Another Twist In The Metro Rezoning Lawsuit - | Nashville News, Weather & Sports

Another Twist In The Metro Rezoning Lawsuit

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by Janet Kim & Rodney Dunigan

NASHVILLE, Tenn. - It's a battle that's been waging for nearly two years, and now yet another chapter in the fight over Metro's school rezoning plan. On Thursday, District Court Judge John Nixon wouldn't allow the case to move forward. He said he doesn't feel attorneys for the plaintiffs were providing quality representation.

"It's not the money, it's that we need more personnel, we need more lawyers. Metro's paying seven, eight lawyers to defend this and we're going to reach out as the judge instructed," lead attorney Larry Woods told NewsChannel 5.

Woods agreed with the judge's assessment. His firm took on the case pro-bono. So far he said they've spent nearly $75,000 fighting Metro's high powered legal team.

The incident started in 2009 when the Metro School Board voted to rezone the district to go back to what they called neighborhood schools, essentially that students would attend schools closer to where they lived.

Frances and Jeffrey Spurlock said the board unfairly rezoned their children, who are minorities, into lower performing schools, and that rezoning only created segregation.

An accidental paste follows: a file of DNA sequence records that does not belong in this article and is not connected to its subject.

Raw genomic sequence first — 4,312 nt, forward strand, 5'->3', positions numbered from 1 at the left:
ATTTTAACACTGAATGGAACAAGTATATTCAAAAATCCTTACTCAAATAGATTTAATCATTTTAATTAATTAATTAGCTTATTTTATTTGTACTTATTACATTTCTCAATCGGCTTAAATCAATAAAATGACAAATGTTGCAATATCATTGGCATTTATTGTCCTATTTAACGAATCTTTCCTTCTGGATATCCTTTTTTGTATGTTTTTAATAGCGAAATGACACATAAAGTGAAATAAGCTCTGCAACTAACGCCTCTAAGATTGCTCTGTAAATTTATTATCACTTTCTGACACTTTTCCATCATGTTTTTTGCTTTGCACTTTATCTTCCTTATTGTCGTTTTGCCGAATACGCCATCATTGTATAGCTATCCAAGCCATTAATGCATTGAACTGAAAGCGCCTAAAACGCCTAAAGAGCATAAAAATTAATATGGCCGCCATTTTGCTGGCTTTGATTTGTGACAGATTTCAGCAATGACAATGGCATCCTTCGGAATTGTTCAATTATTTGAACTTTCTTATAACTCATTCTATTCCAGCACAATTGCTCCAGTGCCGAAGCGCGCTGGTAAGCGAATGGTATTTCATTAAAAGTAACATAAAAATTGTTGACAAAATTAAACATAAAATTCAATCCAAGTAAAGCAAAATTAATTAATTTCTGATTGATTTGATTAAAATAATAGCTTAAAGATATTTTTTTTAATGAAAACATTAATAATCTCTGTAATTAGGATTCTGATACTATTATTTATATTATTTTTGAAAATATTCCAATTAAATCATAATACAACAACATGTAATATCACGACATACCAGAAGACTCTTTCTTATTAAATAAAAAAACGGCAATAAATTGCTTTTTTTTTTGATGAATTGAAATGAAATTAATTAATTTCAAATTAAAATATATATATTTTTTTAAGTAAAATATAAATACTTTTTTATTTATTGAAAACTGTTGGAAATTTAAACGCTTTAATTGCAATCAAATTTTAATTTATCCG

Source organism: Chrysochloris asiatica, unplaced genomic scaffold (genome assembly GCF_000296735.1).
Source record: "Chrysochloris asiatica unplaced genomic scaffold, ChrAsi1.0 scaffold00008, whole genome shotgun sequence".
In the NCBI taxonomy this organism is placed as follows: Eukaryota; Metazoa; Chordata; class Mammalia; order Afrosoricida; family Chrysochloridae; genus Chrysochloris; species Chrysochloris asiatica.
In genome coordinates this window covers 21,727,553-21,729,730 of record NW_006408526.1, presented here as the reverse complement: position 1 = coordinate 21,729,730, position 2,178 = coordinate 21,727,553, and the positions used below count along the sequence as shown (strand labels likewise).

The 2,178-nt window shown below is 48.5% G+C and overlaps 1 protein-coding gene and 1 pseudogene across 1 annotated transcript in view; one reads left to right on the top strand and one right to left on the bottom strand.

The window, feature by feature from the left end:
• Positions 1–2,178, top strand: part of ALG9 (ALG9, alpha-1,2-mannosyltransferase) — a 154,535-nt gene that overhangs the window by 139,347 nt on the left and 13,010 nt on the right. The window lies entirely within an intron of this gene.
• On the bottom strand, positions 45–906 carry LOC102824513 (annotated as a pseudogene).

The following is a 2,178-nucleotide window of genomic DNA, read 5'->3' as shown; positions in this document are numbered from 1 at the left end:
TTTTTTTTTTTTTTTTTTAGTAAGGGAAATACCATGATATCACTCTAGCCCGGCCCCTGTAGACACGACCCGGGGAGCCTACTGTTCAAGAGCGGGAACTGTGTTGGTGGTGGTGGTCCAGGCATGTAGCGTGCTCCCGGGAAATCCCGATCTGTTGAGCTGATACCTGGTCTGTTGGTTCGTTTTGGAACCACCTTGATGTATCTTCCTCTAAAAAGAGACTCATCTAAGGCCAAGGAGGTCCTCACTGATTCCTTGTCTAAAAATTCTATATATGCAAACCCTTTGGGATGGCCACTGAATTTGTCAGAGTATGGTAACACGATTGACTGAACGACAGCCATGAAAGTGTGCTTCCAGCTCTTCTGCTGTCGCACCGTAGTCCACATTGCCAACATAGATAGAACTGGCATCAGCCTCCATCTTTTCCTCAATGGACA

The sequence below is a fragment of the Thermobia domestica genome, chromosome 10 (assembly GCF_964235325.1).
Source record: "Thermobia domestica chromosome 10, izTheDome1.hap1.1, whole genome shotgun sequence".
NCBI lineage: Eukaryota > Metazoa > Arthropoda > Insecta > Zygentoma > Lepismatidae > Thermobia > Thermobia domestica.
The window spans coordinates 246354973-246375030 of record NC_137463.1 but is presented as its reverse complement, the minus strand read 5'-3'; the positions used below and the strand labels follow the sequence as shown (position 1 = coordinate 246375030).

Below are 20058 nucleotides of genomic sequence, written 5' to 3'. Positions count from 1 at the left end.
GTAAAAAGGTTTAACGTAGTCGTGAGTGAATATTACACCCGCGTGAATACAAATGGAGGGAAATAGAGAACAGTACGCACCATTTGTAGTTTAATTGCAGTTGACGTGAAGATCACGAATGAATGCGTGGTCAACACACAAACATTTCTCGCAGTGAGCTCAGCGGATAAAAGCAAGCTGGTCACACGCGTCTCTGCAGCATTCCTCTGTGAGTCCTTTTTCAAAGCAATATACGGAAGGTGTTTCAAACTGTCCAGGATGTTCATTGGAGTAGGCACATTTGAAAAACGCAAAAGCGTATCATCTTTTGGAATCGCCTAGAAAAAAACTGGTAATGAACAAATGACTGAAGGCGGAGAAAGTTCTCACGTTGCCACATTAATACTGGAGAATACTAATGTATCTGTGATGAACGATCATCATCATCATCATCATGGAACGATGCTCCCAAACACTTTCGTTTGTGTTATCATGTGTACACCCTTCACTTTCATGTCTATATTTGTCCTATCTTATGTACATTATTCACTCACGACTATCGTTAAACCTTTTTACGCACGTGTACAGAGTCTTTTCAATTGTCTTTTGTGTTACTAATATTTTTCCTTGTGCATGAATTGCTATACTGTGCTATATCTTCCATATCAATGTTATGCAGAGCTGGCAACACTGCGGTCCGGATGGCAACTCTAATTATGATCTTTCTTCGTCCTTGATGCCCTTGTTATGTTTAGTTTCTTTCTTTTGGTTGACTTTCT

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The school district has denied race was a factor in rezoning. In October, a federal judge said the families and district could submit revised plans for rezoning. One of the families, the Spurlocks, offered a plan in December.

Their suggestion was to replace the current system of 14 clusters in favor of four new mega-clusters. That way, magnet schools in those mega-clusters could reserve some seats for low-income students.

The Spurlocks have argued that the rezoning only created segregation. Former Metro School Board Member George Thompson also addressed concerns. Supporters have argued the goals of rezoning were to increase parental involvement by having schools in closer proximity.

Schools director Jesse Register thinks the judge's move is a clear indication the district will eventually be vindicated.

"What I carried away from that is that our attorney's have done a great job. We've got a great case. My goal would be to see this finished before long," said Register.

The two sides are set to have a status meeting next week to determine if the plaintiffs have the assistance they need to carry on the case. The next hearing is tentatively set for January 26.

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